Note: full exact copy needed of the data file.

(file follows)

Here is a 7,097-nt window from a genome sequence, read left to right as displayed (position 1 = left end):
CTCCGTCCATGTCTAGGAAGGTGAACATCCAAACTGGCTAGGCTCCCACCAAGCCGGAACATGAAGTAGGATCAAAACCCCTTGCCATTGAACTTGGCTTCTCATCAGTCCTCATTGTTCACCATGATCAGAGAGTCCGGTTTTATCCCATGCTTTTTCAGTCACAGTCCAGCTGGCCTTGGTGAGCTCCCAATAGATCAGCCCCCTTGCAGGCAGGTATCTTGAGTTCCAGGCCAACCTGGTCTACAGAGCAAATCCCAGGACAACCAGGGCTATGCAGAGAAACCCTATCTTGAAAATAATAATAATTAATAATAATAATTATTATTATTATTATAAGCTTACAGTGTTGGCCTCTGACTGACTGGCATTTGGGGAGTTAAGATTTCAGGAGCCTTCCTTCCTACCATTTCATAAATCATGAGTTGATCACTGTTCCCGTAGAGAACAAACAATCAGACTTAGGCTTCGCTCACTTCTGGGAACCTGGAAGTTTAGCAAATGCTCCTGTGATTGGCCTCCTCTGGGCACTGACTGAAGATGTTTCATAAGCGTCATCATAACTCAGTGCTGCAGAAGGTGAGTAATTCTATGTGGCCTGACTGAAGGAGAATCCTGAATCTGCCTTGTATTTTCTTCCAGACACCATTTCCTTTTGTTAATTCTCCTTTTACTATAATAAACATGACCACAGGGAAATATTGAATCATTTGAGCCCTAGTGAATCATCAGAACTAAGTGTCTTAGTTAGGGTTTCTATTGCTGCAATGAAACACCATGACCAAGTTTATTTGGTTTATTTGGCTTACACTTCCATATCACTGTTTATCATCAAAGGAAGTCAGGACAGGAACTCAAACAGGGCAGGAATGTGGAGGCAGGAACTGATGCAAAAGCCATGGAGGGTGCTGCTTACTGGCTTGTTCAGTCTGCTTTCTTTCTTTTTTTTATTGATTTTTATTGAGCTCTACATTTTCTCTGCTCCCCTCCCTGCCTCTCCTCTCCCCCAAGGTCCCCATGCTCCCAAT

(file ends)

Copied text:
Here is a 7,097-nt window from a genome sequence, read left to right as displayed (position 1 = left end):
CTCCGTCCATGTCTAGGAAGGTGAACATCCAAACTGGCTAGGCTCCCACCAAGCCGGAACATGAAGTAGGATCAAAACCCCTTGCCATTGAACTTGGCTTCTCATCAGTCCTCATTGTTCACCATGATCAGAGAGTCCGGTTTTATCCCATGCTTTTTCAGTCACAGTCCAGCTGGCCTTGGTGAGCTCCCAATAGATCAGCCCCCTTGCAGGCAGGTATCTTGAGTTCCAGGCCAACCTGGTCTACAGAGCAAATCCCAGGACAACCAGGGCTATGCAGAGAAACCCTATCTTGAAAATAATAATAATTAATAATAATAATTATTATTATTATTATAAGCTTACAGTGTTGGCCTCTGACTGACTGGCATTTGGGGAGTTAAGATTTCAGGAGCCTTCCTTCCTACCATTTCATAAATCATGAGTTGATCACTGTTCCCGTAGAGAACAAACAATCAGACTTAGGCTTCGCTCACTTCTGGGAACCTGGAAGTTTAGCAAATGCTCCTGTGATTGGCCTCCTCTGGGCACTGACTGAAGATGTTTCATAAGCGTCATCATAACTCAGTGCTGCAGAAGGTGAGTAATTCTATGTGGCCTGACTGAAGGAGAATCCTGAATCTGCCTTGTATTTTCTTCCAGACACCATTTCCTTTTGTTAATTCTCCTTTTACTATAATAAACATGACCACAGGGAAATATTGAATCATTTGAGCCCTAGTGAATCATCAGAACTAAGTGTCTTAGTTAGGGTTTCTATTGCTGCAATGAAACACCATGACCAAGTTTATTTGGTTTATTTGGCTTACACTTCCATATCACTGTTTATCATCAAAGGAAGTCAGGACAGGAACTCAAACAGGGCAGGAATGTGGAGGCAGGAACTGATGCAAAAGCCATGGAGGGTGCTGCTTACTGGCTTGTTCAGTCTGCTTTCTTTCTTTTTTTTATTGATTTTTATTGAGCTCTACATTTTCTCTGCTCCCCTCCCTGCCTCTCCTCTCCCCCAAGGTCCCCATGCTCCCAAT